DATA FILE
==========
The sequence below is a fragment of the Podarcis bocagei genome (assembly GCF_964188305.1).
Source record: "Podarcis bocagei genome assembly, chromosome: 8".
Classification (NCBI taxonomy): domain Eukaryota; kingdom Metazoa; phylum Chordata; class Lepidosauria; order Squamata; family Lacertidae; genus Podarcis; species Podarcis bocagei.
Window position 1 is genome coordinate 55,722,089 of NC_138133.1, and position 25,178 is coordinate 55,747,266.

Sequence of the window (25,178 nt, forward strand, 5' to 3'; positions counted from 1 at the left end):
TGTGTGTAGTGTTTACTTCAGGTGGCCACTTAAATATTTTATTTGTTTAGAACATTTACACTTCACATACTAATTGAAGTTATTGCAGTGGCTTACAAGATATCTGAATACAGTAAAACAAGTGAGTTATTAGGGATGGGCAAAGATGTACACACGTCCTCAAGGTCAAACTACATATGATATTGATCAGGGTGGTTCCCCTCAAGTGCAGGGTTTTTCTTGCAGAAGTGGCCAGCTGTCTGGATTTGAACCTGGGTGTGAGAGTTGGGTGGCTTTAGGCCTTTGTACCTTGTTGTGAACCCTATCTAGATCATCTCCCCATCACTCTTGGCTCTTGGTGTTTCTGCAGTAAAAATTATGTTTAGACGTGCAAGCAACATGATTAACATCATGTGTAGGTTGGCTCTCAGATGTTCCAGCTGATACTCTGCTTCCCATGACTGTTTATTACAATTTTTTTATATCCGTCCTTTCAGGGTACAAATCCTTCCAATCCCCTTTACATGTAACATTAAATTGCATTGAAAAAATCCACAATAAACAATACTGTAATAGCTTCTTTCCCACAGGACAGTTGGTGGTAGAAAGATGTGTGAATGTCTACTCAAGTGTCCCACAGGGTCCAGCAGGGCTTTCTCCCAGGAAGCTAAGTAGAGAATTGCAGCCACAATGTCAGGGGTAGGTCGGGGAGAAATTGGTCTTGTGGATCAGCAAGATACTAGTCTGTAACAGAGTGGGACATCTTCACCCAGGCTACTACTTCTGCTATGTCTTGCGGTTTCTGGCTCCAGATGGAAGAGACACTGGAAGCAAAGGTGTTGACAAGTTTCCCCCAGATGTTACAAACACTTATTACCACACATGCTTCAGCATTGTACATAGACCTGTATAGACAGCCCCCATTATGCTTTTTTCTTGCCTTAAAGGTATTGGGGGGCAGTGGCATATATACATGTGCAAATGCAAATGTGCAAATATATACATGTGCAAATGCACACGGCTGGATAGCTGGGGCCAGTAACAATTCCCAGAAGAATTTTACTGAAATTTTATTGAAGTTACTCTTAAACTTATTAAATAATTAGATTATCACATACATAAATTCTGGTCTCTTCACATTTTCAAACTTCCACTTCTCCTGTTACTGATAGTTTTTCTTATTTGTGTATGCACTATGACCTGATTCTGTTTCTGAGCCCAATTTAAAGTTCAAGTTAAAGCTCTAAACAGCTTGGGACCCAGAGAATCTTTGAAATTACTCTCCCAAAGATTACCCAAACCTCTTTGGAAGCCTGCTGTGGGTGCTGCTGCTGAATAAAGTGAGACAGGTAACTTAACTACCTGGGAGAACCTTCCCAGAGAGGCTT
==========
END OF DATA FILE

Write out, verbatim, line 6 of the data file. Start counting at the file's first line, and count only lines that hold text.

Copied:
TGTGTGTAGTGTTTACTTCAGGTGGCCACTTAAATATTTTATTTGTTTAGAACATTTACACTTCACATACTAATTGAAGTTATTGCAGTGGCTTACAAGATATCTGAATACAGTAAAACAAGTGAGTTATTAGGGATGGGCAAAGATGTACACACGTCCTCAAGGTCAAACTACATATGATATTGATCAGGGTGGTTCCCCTCAAGTGCAGGGTTTTTCTTGCAGAAGTGGCCAGCTGTCTGGATTTGAACCTGGGTGTGAGAGTTGGGTGGCTTTAGGCCTTTGTACCTTGTTGTGAACCCTATCTAGATCATCTCCCCATCACTCTTGGCTCTTGGTGTTTCTGCAGTAAAAATTATGTTTAGACGTGCAAGCAACATGATTAACATCATGTGTAGGTTGGCTCTCAGATGTTCCAGCTGATACTCTGCTTCCCATGACTGTTTATTACAATTTTTTTATATCCGTCCTTTCAGGGTACAAATCCTTCCAATCCCCTTTACATGTAACATTAAATTGCATTGAAAAAATCCACAATAAACAATACTGTAATAGCTTCTTTCCCACAGGACAGTTGGTGGTAGAAAGATGTGTGAATGTCTACTCAAGTGTCCCACAGGGTCCAGCAGGGCTTTCTCCCAGGAAGCTAAGTAGAGAATTGCAGCCACAATGTCAGGGGTAGGTCGGGGAGAAATTGGTCTTGTGGATCAGCAAGATACTAGTCTGTAACAGAGTGGGACATCTTCACCCAGGCTACTACTTCTGCTATGTCTTGCGGTTTCTGGCTCCAGATGGAAGAGACACTGGAAGCAAAGGTGTTGACAAGTTTCCCCCAGATGTTACAAACACTTATTACCACACATGCTTCAGCATTGTACATAGACCTGTATAGACAGCCCCCATTATGCTTTTTTCTTGCCTTAAAGGTATTGGGGGGCAGTGGCATATATACATGTGCAAATGCAAATGTGCAAATATATACATGTGCAAATGCACACGGCTGGATAGCTGGGGCCAGTAACAATTCCCAGAAGAATTTTACTGAAATTTTATTGAAGTTACTCTTAAACTTATTAAATAATTAGATTATCACATACATAAATTCTGGTCTCTTCACATTTTCAAACTTCCACTTCTCCTGTTACTGATAGTTTTTCTTATTTGTGTATGCACTATGACCTGATTCTGTTTCTGAGCCCAATTTAAAGTTCAAGTTAAAGCTCTAAACAGCTTGGGACCCAGAGAATCTTTGAAATTACTCTCCCAAAGATTACCCAAACCTCTTTGGAAGCCTGCTGTGGGTGCTGCTGCTGAATAAAGTGAGACAGGTAACTTAACTACCTGGGAGAACCTTCCCAGAGAGGCTT